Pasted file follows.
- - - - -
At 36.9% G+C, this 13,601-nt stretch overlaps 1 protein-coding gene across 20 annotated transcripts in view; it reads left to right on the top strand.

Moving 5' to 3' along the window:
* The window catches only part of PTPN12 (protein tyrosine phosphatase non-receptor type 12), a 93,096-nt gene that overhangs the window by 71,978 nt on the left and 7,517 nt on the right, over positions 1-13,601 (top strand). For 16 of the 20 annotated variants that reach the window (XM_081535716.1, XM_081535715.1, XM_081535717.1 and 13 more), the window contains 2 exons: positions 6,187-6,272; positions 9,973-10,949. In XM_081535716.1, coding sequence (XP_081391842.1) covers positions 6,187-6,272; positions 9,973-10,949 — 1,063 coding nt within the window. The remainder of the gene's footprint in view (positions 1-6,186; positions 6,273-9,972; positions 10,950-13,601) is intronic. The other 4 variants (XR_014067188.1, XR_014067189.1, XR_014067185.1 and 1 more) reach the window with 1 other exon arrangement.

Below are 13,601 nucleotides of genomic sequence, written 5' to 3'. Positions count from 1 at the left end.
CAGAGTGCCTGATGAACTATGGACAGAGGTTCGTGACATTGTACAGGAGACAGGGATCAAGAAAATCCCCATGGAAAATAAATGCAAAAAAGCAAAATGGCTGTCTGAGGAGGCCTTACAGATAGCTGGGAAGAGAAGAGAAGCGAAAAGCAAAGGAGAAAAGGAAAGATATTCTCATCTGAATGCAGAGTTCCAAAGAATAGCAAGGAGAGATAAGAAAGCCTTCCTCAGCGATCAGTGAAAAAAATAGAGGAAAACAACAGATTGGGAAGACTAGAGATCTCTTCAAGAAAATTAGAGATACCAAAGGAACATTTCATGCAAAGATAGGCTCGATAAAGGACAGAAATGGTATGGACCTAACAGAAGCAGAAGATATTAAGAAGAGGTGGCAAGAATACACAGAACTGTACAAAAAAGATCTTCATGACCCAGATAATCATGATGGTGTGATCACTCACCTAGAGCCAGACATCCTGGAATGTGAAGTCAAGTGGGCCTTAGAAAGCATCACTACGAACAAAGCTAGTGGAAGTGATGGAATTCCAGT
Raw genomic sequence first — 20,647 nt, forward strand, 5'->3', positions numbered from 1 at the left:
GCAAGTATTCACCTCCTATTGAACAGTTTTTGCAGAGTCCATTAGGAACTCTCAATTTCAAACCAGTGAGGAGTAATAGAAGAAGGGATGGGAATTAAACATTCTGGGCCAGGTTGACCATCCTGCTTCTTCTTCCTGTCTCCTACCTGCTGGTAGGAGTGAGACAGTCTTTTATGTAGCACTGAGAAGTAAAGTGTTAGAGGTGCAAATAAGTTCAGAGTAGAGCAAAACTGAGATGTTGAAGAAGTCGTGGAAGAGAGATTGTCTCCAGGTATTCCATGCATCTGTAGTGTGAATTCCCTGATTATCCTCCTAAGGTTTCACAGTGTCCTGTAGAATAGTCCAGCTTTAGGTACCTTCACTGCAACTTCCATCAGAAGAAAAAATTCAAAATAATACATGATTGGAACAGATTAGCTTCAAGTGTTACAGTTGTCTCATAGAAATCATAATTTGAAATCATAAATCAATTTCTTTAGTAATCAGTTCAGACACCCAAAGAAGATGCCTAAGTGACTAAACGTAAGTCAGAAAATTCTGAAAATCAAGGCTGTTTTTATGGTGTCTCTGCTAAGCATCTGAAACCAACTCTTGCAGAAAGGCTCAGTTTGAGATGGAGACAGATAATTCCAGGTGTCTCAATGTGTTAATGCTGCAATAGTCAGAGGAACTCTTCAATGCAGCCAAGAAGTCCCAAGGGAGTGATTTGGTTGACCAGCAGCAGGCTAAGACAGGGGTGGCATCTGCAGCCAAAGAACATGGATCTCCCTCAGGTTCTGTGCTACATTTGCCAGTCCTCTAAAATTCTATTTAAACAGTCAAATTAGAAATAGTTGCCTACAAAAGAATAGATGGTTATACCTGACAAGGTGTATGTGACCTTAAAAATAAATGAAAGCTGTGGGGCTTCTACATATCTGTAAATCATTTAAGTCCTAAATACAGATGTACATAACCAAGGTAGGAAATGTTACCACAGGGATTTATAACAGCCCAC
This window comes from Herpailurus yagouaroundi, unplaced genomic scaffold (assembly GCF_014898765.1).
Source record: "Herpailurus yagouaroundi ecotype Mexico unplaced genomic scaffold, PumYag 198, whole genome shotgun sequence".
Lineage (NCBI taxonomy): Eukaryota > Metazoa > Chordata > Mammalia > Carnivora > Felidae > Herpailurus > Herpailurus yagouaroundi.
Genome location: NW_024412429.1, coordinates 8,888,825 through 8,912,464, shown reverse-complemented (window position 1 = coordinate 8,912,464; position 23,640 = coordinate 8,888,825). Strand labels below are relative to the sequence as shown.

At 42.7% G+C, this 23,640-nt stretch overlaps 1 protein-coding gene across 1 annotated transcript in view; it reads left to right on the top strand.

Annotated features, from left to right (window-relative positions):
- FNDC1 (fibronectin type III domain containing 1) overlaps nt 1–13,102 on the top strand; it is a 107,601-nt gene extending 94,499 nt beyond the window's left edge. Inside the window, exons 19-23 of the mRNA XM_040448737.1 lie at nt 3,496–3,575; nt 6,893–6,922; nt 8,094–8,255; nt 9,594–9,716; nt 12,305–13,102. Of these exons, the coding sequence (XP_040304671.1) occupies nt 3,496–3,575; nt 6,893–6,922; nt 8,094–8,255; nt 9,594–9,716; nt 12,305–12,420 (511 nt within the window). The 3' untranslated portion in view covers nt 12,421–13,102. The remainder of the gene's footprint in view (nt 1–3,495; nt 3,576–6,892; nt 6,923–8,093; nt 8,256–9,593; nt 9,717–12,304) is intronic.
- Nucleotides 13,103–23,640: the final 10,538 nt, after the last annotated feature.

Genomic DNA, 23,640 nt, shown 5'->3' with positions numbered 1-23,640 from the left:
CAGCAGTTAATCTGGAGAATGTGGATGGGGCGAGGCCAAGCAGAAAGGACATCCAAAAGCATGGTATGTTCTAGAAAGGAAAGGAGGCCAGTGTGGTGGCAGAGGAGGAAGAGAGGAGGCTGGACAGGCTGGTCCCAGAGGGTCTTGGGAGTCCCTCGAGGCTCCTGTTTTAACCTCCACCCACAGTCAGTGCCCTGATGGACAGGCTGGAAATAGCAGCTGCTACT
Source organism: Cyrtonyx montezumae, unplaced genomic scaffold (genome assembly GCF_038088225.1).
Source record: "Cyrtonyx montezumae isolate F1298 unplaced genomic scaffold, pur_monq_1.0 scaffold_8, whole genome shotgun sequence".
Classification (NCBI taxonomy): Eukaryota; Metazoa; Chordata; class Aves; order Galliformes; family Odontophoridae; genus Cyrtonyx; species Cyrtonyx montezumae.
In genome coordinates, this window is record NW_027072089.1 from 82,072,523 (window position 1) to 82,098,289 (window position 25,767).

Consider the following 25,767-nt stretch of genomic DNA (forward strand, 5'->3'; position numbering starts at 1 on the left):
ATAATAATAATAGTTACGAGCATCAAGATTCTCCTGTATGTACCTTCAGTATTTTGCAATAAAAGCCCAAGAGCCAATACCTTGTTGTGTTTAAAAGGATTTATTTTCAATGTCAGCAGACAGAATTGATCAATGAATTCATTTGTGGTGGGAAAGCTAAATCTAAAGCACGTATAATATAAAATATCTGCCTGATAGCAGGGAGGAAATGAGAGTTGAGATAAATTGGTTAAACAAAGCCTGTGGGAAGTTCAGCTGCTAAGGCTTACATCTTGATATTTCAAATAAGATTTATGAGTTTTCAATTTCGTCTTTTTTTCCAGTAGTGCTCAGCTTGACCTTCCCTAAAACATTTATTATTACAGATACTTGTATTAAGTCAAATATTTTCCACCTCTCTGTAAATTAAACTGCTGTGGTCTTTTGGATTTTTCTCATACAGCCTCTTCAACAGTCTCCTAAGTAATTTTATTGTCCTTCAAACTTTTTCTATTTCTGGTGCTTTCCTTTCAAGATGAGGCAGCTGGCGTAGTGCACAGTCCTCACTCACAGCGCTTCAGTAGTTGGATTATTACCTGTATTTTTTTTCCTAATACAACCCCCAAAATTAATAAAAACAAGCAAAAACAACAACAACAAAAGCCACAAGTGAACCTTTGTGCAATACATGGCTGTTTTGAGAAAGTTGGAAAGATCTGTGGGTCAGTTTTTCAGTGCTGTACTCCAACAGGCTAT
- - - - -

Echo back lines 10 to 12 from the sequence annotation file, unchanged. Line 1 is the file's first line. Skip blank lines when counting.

Lineage (NCBI taxonomy): Eukaryota > Metazoa > Chordata > Mammalia > Carnivora > Felidae > Herpailurus > Herpailurus yagouaroundi.
Genome location: NW_024412429.1, coordinates 8,888,825 through 8,912,464, shown reverse-complemented (window position 1 = coordinate 8,912,464; position 23,640 = coordinate 8,888,825). Strand labels below are relative to the sequence as shown.

At 42.7% G+C, this 23,640-nt stretch overlaps 1 protein-coding gene across 1 annotated transcript in view; it reads left to right on the top strand.